Every now and then, life forces you to step into unchartered territories. Most of the time it happens when you are stuck in seasons of your life you really do not want to be in. Usually, they happen when you begin to grasp these seasons are about to change. I know the snow has melted, spring is in full swing, summer is coming, yet the mud is deep and the weather still gets a little murky. During these times I retreat to lessons my father imparted to me.
I grew up playing baseball and he taught me how to throw and hit a ball. We would play catch for hours at a time. To this day, it is some of my favorite memories. However, I remember, when I was 8 years old, the first season in which I was allowed to face other kids pitching and I was granted the misfortune of doing nothing except become a magnet for the baseball hitting me. It was uncanny. This season all I did was walk, strikeout or get hit by the baseball. The ball even managed to find me when I was waiting on deck or coaching first base! I was terrified of the ball, yet, I loved the game. There was nothing I wanted to do more then go play baseball with my dad or on my team, but every time I stepped into the batters box I knew I was going to strike out or get beaned by the ball. My future was set in stone.
What was I to do? What was my dad to do? Did he like seeing his son get hit by the ball or striking out? Not in the least.
All he could do was encourage me and remind me of who I was. See, he knew me well enough to know what he saw in the times it was just him and I. He knew what was in me when he pitched to me and I had no fear of the baseball. He knew I had the skills necessary to do more then strikeout; unfortunately for me, all I knew was the fear of my fellow 8 year olds hitting me with the ball.
I was terrified because I lived in a reality where I did not understand who I truly was. When I stepped between the lines of the baseball diamond, I stepped into a world where variables reigned supreme. I placed my life into the hands of the unknown and even as an 8 year old I had a choice – do I embrace the unknown, knowing there is a great chance I may stumble, fail, strikeout or wind up being hit by the ball – again and again – or do I hold out hope for a different outcome, an outcome of success even when the odds seem low?
Even though I was just an 8 year old, I knew what was going to happen, the at bat was not going to end well. I knew it in my bones – literally, for I had the bruises to prove it. Yet, behind the chain-link of the back stop, I would see my father there cheering me on, encouraging me to be all in and embrace what very well may be another hit by pitch. Funny thing is, looking back on it now, I know how the cheering was actually his desire for me to embrace the unknown and holding onto the truth that nothing is set in stone.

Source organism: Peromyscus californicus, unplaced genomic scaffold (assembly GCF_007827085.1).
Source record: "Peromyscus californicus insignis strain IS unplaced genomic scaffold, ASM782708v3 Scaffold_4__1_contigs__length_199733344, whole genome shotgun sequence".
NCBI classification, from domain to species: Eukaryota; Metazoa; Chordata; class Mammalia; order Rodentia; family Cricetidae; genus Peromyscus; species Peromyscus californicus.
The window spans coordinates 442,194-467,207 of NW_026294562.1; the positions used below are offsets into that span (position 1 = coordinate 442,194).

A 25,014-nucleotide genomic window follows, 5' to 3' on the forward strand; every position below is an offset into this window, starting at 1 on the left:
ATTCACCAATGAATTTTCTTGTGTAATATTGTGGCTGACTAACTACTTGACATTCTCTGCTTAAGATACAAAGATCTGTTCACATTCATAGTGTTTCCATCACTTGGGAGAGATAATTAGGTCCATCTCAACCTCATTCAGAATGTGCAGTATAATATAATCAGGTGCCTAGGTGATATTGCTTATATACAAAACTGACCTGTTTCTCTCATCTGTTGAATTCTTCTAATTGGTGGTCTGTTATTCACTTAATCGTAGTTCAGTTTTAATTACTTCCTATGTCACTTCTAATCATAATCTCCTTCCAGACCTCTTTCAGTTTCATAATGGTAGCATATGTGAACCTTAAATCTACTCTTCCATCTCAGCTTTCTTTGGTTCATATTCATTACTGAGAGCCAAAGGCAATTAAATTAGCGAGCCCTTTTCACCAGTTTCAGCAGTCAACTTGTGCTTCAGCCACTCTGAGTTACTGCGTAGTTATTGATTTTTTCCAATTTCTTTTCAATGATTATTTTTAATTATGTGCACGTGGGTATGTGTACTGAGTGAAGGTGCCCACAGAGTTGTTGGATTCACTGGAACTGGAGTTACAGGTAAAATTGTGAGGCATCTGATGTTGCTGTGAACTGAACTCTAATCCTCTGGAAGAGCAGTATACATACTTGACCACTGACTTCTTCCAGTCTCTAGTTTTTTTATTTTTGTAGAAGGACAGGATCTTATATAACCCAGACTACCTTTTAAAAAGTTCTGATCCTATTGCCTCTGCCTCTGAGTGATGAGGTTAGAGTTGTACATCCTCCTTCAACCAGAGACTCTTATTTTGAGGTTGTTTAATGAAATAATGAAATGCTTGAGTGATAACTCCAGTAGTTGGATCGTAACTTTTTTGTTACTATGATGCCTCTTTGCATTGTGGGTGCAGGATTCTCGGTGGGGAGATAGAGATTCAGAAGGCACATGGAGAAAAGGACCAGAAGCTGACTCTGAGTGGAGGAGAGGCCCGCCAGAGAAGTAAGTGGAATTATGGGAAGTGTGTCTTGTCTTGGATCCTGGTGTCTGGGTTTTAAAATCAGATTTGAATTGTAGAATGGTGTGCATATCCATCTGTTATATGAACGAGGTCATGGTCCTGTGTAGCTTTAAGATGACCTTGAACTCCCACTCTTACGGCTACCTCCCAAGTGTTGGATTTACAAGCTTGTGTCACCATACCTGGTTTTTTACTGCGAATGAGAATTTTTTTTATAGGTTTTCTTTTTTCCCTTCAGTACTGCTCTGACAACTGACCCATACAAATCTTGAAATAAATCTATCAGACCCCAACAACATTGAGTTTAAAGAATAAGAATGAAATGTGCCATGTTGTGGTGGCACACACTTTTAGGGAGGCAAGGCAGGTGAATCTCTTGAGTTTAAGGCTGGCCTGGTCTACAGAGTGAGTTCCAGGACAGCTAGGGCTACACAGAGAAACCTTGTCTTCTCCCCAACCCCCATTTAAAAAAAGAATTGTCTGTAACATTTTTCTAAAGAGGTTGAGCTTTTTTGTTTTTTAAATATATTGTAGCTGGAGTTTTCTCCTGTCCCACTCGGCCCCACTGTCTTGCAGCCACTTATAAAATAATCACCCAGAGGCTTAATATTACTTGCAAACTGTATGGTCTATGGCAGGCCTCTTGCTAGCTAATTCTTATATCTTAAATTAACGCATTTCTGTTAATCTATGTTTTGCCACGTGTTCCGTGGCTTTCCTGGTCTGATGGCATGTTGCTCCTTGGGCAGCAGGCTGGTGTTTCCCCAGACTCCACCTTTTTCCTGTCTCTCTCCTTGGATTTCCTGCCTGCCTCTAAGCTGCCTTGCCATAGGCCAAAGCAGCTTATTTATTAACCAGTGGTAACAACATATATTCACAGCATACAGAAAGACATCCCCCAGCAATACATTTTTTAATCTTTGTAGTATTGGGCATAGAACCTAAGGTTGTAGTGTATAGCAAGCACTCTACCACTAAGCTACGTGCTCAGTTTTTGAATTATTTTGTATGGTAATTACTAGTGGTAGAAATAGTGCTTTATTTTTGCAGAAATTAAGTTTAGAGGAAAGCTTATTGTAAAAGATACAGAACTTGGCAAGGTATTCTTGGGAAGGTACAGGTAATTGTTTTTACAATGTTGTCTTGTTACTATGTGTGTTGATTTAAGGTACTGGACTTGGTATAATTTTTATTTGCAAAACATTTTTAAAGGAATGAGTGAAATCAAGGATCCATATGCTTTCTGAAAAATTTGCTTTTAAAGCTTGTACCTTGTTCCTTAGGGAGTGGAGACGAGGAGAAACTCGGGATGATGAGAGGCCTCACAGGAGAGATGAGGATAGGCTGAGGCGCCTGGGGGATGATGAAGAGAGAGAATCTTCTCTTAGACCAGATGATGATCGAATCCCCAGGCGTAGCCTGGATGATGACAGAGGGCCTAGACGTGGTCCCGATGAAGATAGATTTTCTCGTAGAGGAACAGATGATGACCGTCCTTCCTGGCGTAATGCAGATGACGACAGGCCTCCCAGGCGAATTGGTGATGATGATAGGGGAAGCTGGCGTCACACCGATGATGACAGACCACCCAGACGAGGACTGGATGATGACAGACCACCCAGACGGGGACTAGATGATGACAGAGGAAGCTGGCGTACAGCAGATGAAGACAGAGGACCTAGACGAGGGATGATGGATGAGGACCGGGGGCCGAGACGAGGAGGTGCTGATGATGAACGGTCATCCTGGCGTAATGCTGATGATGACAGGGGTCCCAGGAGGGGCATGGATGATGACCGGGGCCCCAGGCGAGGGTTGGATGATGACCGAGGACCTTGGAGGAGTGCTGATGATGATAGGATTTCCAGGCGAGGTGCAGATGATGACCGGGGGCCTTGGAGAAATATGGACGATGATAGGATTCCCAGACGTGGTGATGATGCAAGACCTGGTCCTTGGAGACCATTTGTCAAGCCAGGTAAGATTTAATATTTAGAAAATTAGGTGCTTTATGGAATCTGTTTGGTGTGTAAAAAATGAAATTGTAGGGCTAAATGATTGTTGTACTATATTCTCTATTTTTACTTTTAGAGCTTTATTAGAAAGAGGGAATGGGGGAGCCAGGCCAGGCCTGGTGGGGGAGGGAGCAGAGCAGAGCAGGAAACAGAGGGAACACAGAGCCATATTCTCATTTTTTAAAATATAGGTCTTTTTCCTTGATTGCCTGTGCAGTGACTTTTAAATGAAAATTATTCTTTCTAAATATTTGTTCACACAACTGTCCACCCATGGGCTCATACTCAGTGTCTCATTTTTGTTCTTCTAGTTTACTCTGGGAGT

Change can come at any moment. Just hold out a little longer. My son, you know what it is like to fail and to get hit by the baseball, but can you imagine how it will feel to get a hit, to succeed? Now, 17 years later I know this is what my father’s cheering was. I finally understand why I had to be plunked by a baseball so many times.
Fast forward to the end of that season, my last at bat. By the cheering that came from the parents behind me (not just mine); you would have thought I cured cancer. When, in reality, all I did was hit the ball to the first basemen. To any other child on this team, this was old news, but for me – this was the first time I had hit a fair ball all season. It was the first time I got to dream of success.
At least 45 at bats.
Where for the first 45 at bats all I did was walk, strikeout or get hit by the ball.
For twenty games I lived in a reality of learning how to fall.
I learned to love the game of baseball not because of the successes I had, but because of the beauty of the unknown and the maturity of failure.
On that fateful final at bat of the season, I hit a ground ball to first base. My father, cheered the loudest of anyone this day. I stood in disbelief. I held my aluminum, 20 ounce bat with a red rubberized grip in my hand, because I finally had embraced the unknown. I had never had done this before.
Finally, I remember, it’s just like what I’d done in practice. I got to run to first base. Sure, the first basemen beat me by several steps; technically it was still failure, but for the first time I was able to put my toes into the murky waters of the unknown. When I turned around and walked back towards my dugout I saw looks of pure joy on everyone’s faces.
For the first time that season, I knew what it was like to be a baseball player.
As I walk in a season where I get to see spring give way to summer, I know the pain of my winter and spring will have had a purpose – just like those days as an 8 year old. They will help me celebrate summer that much greater. When it comes this time, I hope I don’t waste time standing in disbelief.